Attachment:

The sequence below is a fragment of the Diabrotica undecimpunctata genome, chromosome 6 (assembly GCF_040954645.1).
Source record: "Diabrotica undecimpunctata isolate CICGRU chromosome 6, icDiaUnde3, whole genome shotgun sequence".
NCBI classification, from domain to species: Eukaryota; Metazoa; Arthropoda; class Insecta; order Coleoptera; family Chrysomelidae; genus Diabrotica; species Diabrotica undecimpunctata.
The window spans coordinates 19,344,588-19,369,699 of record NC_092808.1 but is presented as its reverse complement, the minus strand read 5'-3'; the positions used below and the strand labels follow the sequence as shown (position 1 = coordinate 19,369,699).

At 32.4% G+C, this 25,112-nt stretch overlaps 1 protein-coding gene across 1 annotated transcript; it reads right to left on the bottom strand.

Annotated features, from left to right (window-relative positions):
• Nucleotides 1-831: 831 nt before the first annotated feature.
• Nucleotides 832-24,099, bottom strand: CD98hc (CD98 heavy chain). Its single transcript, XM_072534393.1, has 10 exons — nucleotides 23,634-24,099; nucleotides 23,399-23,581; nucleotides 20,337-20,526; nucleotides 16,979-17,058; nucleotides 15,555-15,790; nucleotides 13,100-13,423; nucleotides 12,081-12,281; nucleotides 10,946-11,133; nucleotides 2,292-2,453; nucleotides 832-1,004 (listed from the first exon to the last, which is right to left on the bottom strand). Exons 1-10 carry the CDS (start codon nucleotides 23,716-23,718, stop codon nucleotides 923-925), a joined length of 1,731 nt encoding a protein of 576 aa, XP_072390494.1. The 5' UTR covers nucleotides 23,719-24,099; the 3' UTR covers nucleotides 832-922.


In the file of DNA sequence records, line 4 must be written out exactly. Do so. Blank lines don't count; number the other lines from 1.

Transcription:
The window spans coordinates 19,344,588-19,369,699 of record NC_092808.1 but is presented as its reverse complement, the minus strand read 5'-3'; the positions used below and the strand labels follow the sequence as shown (position 1 = coordinate 19,369,699).